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Abstract

The project was about making a program that would solve Sudoku puzzles. The purpose of this project was to learn about Stacks, how they're designed and how to use them effectively. I used the Stack to store the potential solutions to each Sudoku board. The solver would push new cells onto the Stack until there was no legal way to continue. Then it would back up and retry by popping cells back off the Stack.

Methods

The main data structure used in this project was a Stack. It stores data in a "stack" by storing the data in various arrays. It actually only stores one array, and when it needs more space it makes a new array of twice the size. The Stack is useful because it is a very simple data structure of variable size which can store data efficienty.

Specifically, in this project I used a "CellStack" class which I wrote to hold Cells. A major difference between this and the built in array is that mine can ONLY store cells, whereas the built in Java Stack can store any object. The Stack functions by having a variable which references the top of the stack and an array storing the values. To add a Cell, it is put in the top of the stack + 1 position of the array. If there is not enough space, a new array of twice the size is created and the data is copied over. To pull from the Stack, the Cell at the top of the stack is returned, and the top of the stack variable reduced by 1.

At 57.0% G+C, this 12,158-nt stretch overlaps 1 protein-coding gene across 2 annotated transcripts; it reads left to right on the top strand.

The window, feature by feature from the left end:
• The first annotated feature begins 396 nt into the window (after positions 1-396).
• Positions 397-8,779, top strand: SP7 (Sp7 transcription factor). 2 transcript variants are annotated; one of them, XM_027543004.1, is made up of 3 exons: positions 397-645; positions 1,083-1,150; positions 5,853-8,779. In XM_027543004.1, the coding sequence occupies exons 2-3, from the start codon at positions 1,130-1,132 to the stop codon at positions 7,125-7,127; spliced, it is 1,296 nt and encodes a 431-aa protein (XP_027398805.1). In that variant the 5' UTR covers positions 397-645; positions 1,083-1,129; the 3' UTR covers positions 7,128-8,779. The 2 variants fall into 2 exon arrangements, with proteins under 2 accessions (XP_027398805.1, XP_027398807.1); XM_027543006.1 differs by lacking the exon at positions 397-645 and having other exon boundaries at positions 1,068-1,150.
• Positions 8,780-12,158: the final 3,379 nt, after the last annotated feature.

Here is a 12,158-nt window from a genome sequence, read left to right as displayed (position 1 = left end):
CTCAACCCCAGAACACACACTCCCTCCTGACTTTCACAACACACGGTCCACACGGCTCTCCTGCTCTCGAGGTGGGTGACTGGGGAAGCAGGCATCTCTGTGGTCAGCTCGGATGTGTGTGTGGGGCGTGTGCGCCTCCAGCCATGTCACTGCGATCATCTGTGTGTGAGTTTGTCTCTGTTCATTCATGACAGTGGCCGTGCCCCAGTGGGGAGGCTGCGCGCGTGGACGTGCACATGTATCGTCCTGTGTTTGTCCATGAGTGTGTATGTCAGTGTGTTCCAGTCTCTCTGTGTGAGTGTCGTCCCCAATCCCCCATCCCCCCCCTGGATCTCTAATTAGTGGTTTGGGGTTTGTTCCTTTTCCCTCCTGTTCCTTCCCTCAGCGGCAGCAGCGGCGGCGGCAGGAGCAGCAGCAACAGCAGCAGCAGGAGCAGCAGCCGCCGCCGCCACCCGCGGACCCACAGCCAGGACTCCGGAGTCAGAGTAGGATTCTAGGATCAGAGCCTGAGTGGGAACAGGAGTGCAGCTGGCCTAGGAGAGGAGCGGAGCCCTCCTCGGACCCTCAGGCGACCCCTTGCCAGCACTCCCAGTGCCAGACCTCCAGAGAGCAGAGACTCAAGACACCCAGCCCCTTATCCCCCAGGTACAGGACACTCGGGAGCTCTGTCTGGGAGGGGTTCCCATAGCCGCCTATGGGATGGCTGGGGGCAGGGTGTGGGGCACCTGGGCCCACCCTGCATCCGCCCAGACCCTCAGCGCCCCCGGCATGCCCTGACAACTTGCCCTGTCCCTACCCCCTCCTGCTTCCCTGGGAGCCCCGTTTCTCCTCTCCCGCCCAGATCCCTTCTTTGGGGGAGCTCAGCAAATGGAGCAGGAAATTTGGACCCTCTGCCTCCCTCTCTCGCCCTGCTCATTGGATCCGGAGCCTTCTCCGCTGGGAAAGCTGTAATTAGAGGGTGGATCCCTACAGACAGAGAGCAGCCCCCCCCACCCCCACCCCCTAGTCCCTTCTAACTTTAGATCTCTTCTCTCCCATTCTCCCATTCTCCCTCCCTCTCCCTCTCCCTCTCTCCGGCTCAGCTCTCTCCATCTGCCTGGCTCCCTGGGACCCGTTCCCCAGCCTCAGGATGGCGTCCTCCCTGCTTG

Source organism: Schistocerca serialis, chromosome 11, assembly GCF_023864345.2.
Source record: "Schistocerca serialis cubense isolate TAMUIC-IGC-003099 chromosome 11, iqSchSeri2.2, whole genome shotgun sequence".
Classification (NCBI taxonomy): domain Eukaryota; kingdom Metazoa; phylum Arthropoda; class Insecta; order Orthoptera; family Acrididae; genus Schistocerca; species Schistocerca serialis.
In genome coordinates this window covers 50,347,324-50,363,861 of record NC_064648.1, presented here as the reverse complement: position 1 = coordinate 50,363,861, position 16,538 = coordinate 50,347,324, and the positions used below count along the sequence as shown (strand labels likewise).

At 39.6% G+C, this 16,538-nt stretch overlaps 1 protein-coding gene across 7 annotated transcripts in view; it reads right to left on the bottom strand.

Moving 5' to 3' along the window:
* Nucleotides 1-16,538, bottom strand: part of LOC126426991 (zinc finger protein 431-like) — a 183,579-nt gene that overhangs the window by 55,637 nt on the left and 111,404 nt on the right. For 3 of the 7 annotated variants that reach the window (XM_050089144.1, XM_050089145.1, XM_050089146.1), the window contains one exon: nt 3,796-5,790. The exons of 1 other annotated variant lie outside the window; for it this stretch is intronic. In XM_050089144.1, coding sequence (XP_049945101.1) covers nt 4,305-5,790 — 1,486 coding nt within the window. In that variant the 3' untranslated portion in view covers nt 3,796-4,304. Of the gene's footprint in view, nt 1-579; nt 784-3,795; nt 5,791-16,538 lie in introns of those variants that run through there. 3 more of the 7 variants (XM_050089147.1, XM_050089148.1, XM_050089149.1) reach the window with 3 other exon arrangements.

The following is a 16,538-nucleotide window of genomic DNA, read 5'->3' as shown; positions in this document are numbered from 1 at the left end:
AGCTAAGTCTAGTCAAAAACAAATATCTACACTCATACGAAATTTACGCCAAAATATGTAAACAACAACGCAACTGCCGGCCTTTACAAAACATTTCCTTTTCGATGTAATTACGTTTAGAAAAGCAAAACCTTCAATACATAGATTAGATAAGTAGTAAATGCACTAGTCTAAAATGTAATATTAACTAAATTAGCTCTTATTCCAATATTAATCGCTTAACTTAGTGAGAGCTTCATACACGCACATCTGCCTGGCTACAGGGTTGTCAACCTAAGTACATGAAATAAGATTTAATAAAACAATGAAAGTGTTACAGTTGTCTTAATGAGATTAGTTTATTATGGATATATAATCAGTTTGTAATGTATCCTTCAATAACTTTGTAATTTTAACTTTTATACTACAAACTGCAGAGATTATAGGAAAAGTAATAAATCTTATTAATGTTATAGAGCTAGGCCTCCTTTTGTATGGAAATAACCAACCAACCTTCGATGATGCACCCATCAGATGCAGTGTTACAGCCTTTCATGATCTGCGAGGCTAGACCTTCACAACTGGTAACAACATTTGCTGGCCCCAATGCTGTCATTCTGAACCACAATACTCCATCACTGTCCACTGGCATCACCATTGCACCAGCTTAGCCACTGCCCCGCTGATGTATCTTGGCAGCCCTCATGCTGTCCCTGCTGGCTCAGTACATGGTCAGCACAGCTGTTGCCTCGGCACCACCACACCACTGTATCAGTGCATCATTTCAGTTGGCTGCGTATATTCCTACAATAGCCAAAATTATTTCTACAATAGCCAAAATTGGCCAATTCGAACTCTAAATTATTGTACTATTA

Results

As more fixed starting values are added to the Sudoku's, fewer of the randomly generated boards have solutions. See the following printout from my built-in test:

With 10 starting positions 198 out of 200 were solvable. 99.0%

With 20 starting positions 140 out of 200 were solvable. 70.0%

With 30 starting positions 2 out of 200 were solvable. 1.0%

With 40 starting positions 0 out of 200 were solvable. 0.0%

 

On a smaller scale, when I ran the boards by hand, the boards with more starting values also took longer, but only when they had a solution. This makes sense, as the board with 10 starting positions would have more than one solution, so its more likely that one could be found relatively quickly. On the other hand, when there are no solutions, the program can figure it out relatively quickly by seeing if any cells have 0 possible values.

When I ran the boards on my own, 30 and 40 starting values were usually the fastest, as they were usually unsolvable, followed by 10, and then 20 which took the longest

 

Extensions

I modified the file reader in Board.java so it could parse spaced. I also implemented a way for the program to automatically run many boards and keep track of how many were solvable. I also implemented a method to allow the solver to use the best possible cell instead (determined by the one with the lowest number of possible values) instead of just the next cell. Additionally, I updated the graphics so it looks like a real sudoku board.

 

Reflection

I learned how to make Stacks and use them and implement solutions with them. I also learned how to parse files in Java. I also learned about do while loops.

 

Acknowledgements

Benjamin Raivel

Benjamin Southwick

Cynthia Rosas

Matthew Cerrato

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